CLEVELAND (WJW) — With preparations for the first presidential debate underway at Case Western Reserve University and the Cleveland Clinic’s Health Education Campus, the cohosts and city are preparing for the national spotlight.
As many as 100 million people are expected to watch the debate Tuesday, and Destination Cleveland’s Emily Lauer said that provides an opportunity.
“The opportunity relative to changing our narrative and changing perceptions of Cleveland,” Lauer said.
The debate won’t draw the crowds of the 2016 Republican National Convention, but it’s still expected to bring many media members to Cleveland.
While viewers will be focused on the debate stage, Lauer said Destination Cleveland will be focused on grabbing the attention of journalists to write Cleveland-related stories.
“It’s really the reporting around the event versus the actual debate, is our time to make Cleveland relevant,” Lauer said.
It’s a rare opportunity in a year when many other large events have been cancelled due to the pandemic.
The Mid-American Conference and NCAA basketball tournaments at Rocket Mortgage FieldHouse were cancelled, as were more than 140 conventions and events that would have filled hotel rooms this year, according to Destination Cleveland.
“Particularly in this year when there hasn’t been a lot of travel and we’ve had hotel rooms that are ready to welcome people, it fills some hotel rooms,” Lauer said.
For Case Western Reserve University and the Cleveland Clinic, the debate also provides a chance to show off their collaboration to educate medical, dental and nursing students.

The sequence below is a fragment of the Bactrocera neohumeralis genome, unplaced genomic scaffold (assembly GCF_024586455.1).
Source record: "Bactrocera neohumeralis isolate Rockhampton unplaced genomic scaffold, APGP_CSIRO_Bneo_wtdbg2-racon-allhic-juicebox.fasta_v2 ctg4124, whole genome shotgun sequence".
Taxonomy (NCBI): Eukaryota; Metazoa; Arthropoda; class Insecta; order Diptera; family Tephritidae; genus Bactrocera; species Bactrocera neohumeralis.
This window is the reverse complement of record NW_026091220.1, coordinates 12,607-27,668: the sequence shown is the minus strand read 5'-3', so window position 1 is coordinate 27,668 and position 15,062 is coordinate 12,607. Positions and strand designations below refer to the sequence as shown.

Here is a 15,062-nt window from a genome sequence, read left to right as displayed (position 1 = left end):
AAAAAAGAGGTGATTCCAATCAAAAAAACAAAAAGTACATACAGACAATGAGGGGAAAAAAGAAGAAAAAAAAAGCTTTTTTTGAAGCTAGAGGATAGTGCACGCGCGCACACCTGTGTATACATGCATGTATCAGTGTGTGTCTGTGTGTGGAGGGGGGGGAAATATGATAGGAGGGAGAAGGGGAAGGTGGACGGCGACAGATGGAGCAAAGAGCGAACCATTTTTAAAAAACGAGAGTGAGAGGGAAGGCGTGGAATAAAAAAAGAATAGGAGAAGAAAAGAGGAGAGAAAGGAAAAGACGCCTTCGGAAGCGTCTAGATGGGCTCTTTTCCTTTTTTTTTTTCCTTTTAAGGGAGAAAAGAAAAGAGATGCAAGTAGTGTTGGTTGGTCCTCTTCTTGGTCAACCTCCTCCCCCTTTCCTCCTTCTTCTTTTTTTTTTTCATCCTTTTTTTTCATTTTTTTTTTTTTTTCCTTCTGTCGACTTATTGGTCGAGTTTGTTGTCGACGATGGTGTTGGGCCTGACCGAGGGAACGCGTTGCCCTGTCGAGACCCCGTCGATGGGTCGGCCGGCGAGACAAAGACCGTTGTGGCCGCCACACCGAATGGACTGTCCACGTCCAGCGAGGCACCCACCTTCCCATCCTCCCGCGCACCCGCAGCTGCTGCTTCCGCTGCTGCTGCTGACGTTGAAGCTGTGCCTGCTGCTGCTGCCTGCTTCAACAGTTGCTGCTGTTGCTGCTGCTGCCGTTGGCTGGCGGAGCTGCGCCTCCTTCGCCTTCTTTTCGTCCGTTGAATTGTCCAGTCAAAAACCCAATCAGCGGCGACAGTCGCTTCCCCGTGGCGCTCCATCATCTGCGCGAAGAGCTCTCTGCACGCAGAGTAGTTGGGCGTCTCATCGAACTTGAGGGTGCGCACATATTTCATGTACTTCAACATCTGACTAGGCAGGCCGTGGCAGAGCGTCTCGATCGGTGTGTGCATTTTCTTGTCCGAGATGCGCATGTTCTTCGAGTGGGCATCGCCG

“It really speaks to the level of cooperation across the organizations in Cleveland, the symbolism of what the health education campus is during this time of incredible challenge in healthcare,” said Cleveland Clinic Chief Clinical Transformation Officer Dr. James Merlino.
Detination Cleveland said the event will highlight Cleveland’s education and medical economy.
“The payoff of the national spotlight, being able to envelope ourselves into the national conversation, that’s priceless,” Case Western Reserve University Provost Ben Vinson said.
Case Western Reserve University and the Cleveland Clinic stepped in to host after the University of Notre Dame backed out because of challenges related to COVID-19.
The debate will take place at 9 p.m. Tuesday.
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